Watched Santa Fe Trail (d. Michael Curtiz, 1940) last night and was very disappointed. It's one of those Errol Flynn/Olivia de Havilland swashbucklers, but here Flynn is JEB Stuart, doing his best to restore order to "Bleeding" Kansas and defeat John Brown.

Now, there's certainly a lot to discuss about how the picture gets history wrong (we're talking National Treasure 2 levels of inaccuracy) but what's most disappointing is that the movie just isn't very good. It's Flynn/de Havilland, but they keep getting pushed aside by the need to plug more historical b.s. in. They Died With Their Boots On is incredibly inaccurate, but it manages to give us plenty of romance and derring-do for Flynn. Instead, Flynn barely does anything in the finale of Santa Fe Trail.

Overall, the film is as mediocre as Ronald Reagan's performance as George Armstrong Custer. The movie is at its' most interesting when it totally rewrites history, because then it allows the mind to occupy itself with thoughts of what it changed and why did they change it?

This might make an interesting acid test, though, because anyone defending it as a great movie, from whatever side of the political spectrum, clearly has no love for cinema, only propaganda.
They Died With Their Boots OnThe Adventures of Robin Hood [Blu-ray]

Monday, March 21, 2011

The Trial of Lucullus and/or Jesse Camp...

I watched Aeon Flux, the animated series version, for the first time tonight. The first few episodes are fascinating. I'm pretty sure indie comics tackling genre stories are only now exploring that kind of territory.

However, the legacy of MTV's original programming reminds me of a Brecht piece called the Trial of Lucullus. I'm retelling this mainly from memory, so excuse any errors.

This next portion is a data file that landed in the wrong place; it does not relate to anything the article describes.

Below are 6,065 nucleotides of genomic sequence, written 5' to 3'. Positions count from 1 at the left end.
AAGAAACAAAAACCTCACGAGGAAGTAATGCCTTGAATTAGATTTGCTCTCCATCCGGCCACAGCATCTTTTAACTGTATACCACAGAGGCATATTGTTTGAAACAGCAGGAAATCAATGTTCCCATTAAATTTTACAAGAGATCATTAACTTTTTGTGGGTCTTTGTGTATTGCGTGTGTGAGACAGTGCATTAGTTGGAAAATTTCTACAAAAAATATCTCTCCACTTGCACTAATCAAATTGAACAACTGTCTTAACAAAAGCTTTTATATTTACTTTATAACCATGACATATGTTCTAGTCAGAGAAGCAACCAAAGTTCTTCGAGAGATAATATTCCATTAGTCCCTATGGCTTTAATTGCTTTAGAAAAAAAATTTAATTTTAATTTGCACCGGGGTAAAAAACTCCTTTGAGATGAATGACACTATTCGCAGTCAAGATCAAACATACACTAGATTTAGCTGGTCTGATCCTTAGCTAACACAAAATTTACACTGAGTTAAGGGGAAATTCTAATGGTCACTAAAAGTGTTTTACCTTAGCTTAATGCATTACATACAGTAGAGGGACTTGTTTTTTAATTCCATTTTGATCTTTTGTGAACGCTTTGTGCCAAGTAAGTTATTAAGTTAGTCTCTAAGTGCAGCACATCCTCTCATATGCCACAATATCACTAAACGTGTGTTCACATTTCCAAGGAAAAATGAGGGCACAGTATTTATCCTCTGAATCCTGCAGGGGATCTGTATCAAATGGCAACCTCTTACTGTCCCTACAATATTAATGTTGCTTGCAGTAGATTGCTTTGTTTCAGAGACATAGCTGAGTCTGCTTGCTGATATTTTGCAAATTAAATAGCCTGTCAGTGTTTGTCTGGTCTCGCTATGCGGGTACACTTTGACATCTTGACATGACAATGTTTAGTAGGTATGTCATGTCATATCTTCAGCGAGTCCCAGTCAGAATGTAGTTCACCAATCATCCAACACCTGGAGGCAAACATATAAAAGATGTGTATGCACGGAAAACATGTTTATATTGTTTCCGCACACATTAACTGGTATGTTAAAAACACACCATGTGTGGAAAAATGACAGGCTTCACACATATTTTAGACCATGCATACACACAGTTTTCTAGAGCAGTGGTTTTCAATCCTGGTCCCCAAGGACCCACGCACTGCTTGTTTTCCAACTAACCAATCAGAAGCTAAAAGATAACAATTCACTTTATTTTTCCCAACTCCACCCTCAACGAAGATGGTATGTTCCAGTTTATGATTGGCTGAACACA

The Roman general Lucullus dies and enters the underworld. The Gods put him on trial to decide whether or not he deserves punishment or reward. The people who he dealt with in life are called before the assembled group to testify for or against him.

A long group of witnesses come forth, who condemn Lucullus for the lives lost and ruined to war, his service in the extension of an imperialist dictatorship, and for pillaging & looting his victims.

On his behalf, a cook comes forth. In the course of his conquests, Lucullus developed a taste for cherries. So he ordered his cook and other servants to bring some cherry tree saplings to plant in Italy. Thus, Lucullus has advanced Western civilization by introducing a new food-source. However, it is not enough on balance, and thus he is sent to hell.

In the same spirit, I am grateful that, for a brief period, MTV gave us The State, Aeon Flux, The Maxx, Beavis and Butthead and Daria. But it in no way makes up for them inflicting The Real World, Road Rules, Rob & Big, Laguna Beach, and Jersey Shore (among a list of others) upon us.

The State: The Complete SeriesDaria: The Complete Animated SeriesAeon Flux - The Complete Animated CollectionBrecht Collected Plays: Four: Round Heads and Pointed Heads, Fear and Misery of the Third Reich, SeƱora Carrar's Rifles, The Trial of Lucullus, and two one-act plays (Methuen World Classics)

Sunday, March 13, 2011

Sci-fi tropes that need to be banned for 50 years...